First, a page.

Michael Palin: People listened. They were waiting for the lines. I thought we would be hearing the lines back before we said them. You get 15,000 people listening and laughing at about the same time – it was surprising really.
Eric Idle: [to John Cleese] Tell them what Eddie Izzard said to you.
John Cleese: Oh, that’s right. Dear Eddie Izzard! He came to see the show 6 or 7 times and on the 2nd night, I saw him there and I apologized to him, I said, “I’m sorry I messed that sketch up” because I got a line wrong in Michelangelo. And he said, “No, you don’t understand. The audience has all seen you do these sketches right many times. It’s much more fun when you fuck it up.”
John Oliver: One of the things I love best in the documentary – there’s this great moment where they will not let you play the vagina song during the televised program.
Eric Idle: We have the “watershed” in England. That’s where you can say “vagina” 5 minutes past 9, but not at 5 minutes to 9, for public safety and moral reasons. So I wrote something very quickly and Michael got straight into drag, and filled in for the television viewers what filth they were missing.
John Oliver: Right, so in response, you dress up like an old lady and give a pseudo-apology that used the word “cunt.”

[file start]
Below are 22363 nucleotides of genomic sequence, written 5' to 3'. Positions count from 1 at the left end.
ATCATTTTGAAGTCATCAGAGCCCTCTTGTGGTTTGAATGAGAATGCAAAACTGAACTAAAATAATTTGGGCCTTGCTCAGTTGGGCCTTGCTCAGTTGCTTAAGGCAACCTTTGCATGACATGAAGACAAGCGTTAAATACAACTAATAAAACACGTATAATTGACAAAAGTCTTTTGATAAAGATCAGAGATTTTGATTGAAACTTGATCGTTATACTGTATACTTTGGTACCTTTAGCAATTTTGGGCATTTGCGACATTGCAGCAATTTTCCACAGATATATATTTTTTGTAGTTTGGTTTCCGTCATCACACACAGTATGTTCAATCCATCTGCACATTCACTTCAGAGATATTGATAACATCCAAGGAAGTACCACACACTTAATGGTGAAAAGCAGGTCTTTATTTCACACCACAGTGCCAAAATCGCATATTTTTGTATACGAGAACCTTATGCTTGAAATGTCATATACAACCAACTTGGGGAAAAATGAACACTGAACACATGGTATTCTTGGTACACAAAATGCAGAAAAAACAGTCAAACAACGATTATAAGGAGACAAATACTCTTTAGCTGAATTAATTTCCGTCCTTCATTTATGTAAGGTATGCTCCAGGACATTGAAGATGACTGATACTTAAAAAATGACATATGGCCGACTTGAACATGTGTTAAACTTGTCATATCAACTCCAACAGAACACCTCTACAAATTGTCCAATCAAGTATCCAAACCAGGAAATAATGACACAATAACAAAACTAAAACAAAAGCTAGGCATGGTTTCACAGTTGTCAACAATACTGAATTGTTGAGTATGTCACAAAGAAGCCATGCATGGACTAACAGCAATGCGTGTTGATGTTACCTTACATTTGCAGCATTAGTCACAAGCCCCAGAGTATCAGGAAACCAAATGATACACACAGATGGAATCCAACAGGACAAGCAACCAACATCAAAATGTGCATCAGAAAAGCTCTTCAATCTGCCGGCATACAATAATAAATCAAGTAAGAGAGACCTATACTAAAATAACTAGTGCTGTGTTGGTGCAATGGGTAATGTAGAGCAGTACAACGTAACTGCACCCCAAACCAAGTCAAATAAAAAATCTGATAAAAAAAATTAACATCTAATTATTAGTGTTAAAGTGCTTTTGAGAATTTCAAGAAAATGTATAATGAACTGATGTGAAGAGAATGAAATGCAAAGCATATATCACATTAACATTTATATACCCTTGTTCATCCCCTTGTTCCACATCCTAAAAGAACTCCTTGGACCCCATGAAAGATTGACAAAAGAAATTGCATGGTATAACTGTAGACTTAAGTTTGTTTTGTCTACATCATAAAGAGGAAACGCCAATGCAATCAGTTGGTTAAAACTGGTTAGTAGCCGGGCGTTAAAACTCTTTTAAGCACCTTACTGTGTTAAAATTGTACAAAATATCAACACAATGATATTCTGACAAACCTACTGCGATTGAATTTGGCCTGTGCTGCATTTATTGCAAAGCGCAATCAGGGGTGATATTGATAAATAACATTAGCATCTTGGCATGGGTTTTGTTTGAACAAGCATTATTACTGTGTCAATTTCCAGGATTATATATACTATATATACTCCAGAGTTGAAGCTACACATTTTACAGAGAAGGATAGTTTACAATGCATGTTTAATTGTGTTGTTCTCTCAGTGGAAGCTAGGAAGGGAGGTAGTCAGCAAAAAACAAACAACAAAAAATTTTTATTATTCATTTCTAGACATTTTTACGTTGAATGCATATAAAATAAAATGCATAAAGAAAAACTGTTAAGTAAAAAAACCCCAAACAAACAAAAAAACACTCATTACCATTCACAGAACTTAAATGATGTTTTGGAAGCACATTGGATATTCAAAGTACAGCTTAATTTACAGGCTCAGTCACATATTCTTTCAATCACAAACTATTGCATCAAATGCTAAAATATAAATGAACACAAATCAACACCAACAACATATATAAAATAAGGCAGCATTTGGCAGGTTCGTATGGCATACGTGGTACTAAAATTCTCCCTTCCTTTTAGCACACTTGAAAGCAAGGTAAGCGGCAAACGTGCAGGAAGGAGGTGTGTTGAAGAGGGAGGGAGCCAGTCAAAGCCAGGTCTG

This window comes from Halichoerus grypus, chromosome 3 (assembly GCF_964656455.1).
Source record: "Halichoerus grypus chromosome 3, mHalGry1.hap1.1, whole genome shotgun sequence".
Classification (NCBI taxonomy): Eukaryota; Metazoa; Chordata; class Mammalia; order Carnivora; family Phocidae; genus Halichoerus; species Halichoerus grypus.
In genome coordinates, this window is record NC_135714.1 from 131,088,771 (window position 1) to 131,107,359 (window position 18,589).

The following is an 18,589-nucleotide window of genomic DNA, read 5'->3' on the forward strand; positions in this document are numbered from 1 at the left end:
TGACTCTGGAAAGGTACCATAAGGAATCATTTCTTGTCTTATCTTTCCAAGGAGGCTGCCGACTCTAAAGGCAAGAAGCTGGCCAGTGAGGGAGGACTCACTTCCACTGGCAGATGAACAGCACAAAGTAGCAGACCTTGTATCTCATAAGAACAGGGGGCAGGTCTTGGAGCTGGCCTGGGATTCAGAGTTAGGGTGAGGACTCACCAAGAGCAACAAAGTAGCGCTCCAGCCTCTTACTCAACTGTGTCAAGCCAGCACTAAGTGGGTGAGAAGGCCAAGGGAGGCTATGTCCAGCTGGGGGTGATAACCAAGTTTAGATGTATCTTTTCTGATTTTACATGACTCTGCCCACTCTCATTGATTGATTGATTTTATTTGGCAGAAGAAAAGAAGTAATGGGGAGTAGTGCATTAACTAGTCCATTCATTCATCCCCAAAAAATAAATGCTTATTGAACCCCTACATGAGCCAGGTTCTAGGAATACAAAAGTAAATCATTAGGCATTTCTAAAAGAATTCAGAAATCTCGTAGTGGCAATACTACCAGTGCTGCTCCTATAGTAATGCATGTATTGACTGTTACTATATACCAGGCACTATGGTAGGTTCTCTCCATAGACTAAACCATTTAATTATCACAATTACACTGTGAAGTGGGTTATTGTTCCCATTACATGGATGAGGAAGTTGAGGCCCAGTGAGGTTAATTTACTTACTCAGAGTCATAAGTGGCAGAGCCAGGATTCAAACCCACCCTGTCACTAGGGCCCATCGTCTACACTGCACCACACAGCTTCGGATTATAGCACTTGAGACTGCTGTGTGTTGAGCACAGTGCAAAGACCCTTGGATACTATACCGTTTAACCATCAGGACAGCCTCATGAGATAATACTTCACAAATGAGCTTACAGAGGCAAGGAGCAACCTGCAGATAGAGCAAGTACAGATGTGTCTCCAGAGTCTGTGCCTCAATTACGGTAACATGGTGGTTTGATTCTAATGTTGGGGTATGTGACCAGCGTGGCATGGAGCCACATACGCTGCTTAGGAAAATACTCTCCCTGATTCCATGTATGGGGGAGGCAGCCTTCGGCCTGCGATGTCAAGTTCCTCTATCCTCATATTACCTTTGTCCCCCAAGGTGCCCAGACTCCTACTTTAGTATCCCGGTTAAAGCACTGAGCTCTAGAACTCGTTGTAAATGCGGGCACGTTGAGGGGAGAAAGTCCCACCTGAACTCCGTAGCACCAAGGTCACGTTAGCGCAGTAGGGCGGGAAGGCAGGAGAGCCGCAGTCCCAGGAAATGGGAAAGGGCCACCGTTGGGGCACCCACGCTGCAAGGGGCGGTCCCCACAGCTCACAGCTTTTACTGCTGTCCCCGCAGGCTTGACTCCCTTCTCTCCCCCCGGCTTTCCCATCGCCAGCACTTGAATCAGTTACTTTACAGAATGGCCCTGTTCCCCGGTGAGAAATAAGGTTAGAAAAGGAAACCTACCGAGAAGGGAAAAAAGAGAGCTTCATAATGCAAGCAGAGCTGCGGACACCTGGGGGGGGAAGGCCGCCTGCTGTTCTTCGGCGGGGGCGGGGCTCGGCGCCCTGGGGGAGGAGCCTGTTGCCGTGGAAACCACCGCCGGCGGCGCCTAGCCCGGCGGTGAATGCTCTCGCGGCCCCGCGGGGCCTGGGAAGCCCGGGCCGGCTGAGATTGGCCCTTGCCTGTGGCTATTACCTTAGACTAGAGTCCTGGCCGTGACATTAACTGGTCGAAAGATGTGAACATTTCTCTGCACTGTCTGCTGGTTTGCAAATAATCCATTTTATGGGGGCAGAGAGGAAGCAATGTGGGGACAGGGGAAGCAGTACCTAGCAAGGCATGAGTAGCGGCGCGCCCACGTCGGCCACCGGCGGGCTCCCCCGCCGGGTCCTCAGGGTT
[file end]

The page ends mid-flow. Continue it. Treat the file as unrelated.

Michael Palin: The BBC didn’t censor us at all for the first two series. Once we started getting popular, they did introduce some censorship and there was a sketch, the “Summarize Proust Competition” – and people who came on [as contestants] were asked what their hobbies were. One man said, “Strangling animals, golf, and masturbating.” [We had already filmed it] and they called us in on it and said, “You can’t use the word ‘masturbating’ on television.” We all went up to the office to see the head of comedy, and we had this great discussion – well, it wasn’t really a discussion. Terry Gilliam was shouting, “I masturbate. You masturbate. We ALL masturbate!” … The funniest thing, though, was that “Strangling animals” was fine.